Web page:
However, two other sons - the brave Bjørn Ironside, who had saved Erik Emune in the Battle of Onsild Bridge and his brother Erik Diakon - chose to support Erik Emune, which turned out to be unwise. Saxo tells: "During the confusion that ensued as a result of this king-assassination (The killing of Niels), Harald's two eldest sons, Erik and Bjørn, left their father and joined Erik (Emune)." - "For, at night, secret messengers came to them from their father, and they kept silent with what the messengers had told them." - "When asked about what the envoys had told them about their father, they said that he had asked them for advice on what he should do now and that they had advised him to flee to Norway; they did not want to say what they had advised him until they were assured that he had followed their advice." - "Determined to get to know if they had told the truth, Erik ordered that they should be kept in the strictest custody in the castle in Slesvig," - When Erik visited the castle at Slesvig on a later occasion "the two young men stepped forward before him laden with chains, humbly pleading at his feet, assuring him of their innocence, and urging him to release them from their prison." - "and as Erik was mightily intoxicated, he started weeping over their miserable condition, and promised to set them free, because they had spoken the truth."
But, Saxo continues, when Erik became sober the next day, he chose to fail his promise: "When Kristjern (The leader of the Jutland rebellion against Niels, whom Erik had liberated from prison after the victory) having learned this from the courtiers, he met Erik when he went to the chapel in the early morning, and mocked him, because the day before he had been encouraged by drunkenness, and had been too generous and bestowed upon his enemies the kingdom of Denmark." - "Harold's sons would think more on that he had kept them in prison, than that he had released them, and that he would get shame as thanks for letting them free," - "now that he had become sober, he did not refrain from breaking the promise of the gentleness, he had shown when he was drunk, was not ashamed to give up his mercy, when he was encouraged to fury, and let them drown; whom he had given hope that they would stay alive.".
The murder of Bjørn Ironside and his brother by drowning is confirmed by both Svend Aggesen and Roskilde Chronicle, which last one writes: "Bjørn and Erik Diakon had Erik drowned at the castle located at the entrance to Slesvig Fjord years before their father's death."
But it should be even worse.
Erik Emune lets the ships pull over the ice. Drawing by Louis Moe.
"However, Harald (Kesja) Eriksson had returned to Jutland and was named King at Urne Ting," Saxo tells. "When Erik learned this, he let his ships pull over the ice - the water was frozen - out into the open sea and sailed secretly to Jutland. At night, in Skibetorp he took Harald and those of his sons who were still alive by surprise, and at dawn he ordered him dragged out of his bedroom and killed, irrespective of that he was his brother."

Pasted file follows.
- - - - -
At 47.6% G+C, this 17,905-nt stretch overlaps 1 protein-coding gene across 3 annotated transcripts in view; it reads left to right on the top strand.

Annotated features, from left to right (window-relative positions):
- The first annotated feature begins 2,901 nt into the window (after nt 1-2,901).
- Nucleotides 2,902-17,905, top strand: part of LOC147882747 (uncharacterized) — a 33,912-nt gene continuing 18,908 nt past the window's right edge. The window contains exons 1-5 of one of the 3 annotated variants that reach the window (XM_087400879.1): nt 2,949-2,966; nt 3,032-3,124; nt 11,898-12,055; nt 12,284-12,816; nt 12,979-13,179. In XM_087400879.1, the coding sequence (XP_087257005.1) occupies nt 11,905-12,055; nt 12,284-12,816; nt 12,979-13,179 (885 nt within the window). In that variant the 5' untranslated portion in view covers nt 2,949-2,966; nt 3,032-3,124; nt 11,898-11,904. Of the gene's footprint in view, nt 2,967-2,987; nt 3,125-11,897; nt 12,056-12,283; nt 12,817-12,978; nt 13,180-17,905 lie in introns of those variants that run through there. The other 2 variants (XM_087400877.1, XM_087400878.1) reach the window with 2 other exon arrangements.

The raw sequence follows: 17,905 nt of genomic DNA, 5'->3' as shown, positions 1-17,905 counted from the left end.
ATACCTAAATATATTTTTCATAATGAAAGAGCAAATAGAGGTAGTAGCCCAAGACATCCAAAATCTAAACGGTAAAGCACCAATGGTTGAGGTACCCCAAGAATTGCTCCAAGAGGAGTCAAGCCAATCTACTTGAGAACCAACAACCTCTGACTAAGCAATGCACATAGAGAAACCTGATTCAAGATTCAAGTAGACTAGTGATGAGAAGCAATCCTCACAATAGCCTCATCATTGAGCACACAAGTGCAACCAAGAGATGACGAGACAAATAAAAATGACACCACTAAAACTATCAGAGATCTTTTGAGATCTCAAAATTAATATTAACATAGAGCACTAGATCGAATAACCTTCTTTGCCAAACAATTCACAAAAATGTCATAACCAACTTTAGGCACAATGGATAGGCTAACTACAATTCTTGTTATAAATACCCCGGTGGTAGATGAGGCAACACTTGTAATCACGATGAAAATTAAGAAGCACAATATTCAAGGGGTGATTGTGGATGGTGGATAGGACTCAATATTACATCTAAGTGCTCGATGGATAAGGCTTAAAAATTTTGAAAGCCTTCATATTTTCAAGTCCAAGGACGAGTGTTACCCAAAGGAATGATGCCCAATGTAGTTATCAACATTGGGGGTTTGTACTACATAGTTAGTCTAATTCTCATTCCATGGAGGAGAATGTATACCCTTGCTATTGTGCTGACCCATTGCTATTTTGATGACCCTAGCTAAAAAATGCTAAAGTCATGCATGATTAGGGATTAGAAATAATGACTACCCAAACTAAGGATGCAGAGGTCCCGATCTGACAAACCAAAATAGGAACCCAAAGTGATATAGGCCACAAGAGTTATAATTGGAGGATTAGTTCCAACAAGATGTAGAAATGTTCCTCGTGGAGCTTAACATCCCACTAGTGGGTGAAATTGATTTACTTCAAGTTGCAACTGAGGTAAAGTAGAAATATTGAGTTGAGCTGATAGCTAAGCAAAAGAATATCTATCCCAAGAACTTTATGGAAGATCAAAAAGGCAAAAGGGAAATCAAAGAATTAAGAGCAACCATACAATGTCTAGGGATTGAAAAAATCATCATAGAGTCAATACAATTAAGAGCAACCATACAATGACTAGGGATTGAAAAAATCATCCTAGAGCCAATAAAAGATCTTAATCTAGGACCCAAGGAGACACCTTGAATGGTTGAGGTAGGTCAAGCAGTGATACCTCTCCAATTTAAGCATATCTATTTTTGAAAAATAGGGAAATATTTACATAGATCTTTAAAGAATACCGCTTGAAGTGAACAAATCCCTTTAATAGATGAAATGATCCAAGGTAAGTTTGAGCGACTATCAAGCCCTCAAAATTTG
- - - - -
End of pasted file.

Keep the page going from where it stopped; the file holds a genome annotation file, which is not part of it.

Roskilde Chronicle, which was written about 1140, that is, a few years after the events, reports more details on Erik's outrageous murder of his brother and the rest of his sons: "After completing all this, Erik sailed to Scania and spent Christmas there. However, Harald stayed in Jutland and was supported by so many Jutlanders. When Erik heard this, he suddenly came over to Sjælland, and in severe frost he hurried from here over to Jutland on a ship; the following night he captured his unsuspecting brother, along with his children and wife in a town named Skiping; Erik had him killed by the executioners, and his head was buried by the parishioners from the town there in the far corner of the cemetery. Erik bragged a great deal of his brother's death; he had his sons brought to Skaane and kept them there in chains until August."
Holy relic Store on display at the National Museum. It contains an arm bone. Relic stores were often designed as the body parts that corresponded to the contents. Foto Lennart Larson.
"Then he made evil plans with the Scanians and sent them to an island called Suer, where he killed them all and threw the bodies into one and the same grave. Their names are these: Sivard, Erik, Sven, Nils, Harald, Benedict, Mistivint and Knud. But Olaf, when his father and brothers were captured, mingled with the beggars and the pilgrims, and thus managed to escape, wearing some of their clothes, and came over to Sverker, the king of Sweden, whom he pleaded for help. When this one had heard the whole sequence of the events: how his father and brothers had been killed, he accepted Olaf, hoping that something good might come of him, and gave him with great benevolence all the days of Erik a part of his kingdom for support."
Svend Aggesen, who also wrote quite a few years after the events, wrote compassionately about the victims: " - and not only that but also his eleven brothers, some of whom were adults, some even small children, he let them all murder. So badly he was related to his Father!"
The reason why Erik did not kill the children on the spot was probably that even at that time such a massacre must have been a hard diet for the Danes. He wanted to let them disappear unnoticed. Therefore, it should take place on the island of Suer without witnesses, who knows - probably at night.
But where was the island of Suer located? Today there are no islands called Suer.
King Frederik 2. himself gives us a valuable hint. He wrote in his diary in 1584: "Today we went to Sur", and five days later: "Today my Soffye went to Roskilde with my two eldest daughters and my son Christian stayed in Sur to study in Jesus name". On the last day of the year, he wrote: "Today I went to Suer to my son Christian". For information, Soffye is Queen Sofie and Christian is the later Christian 4.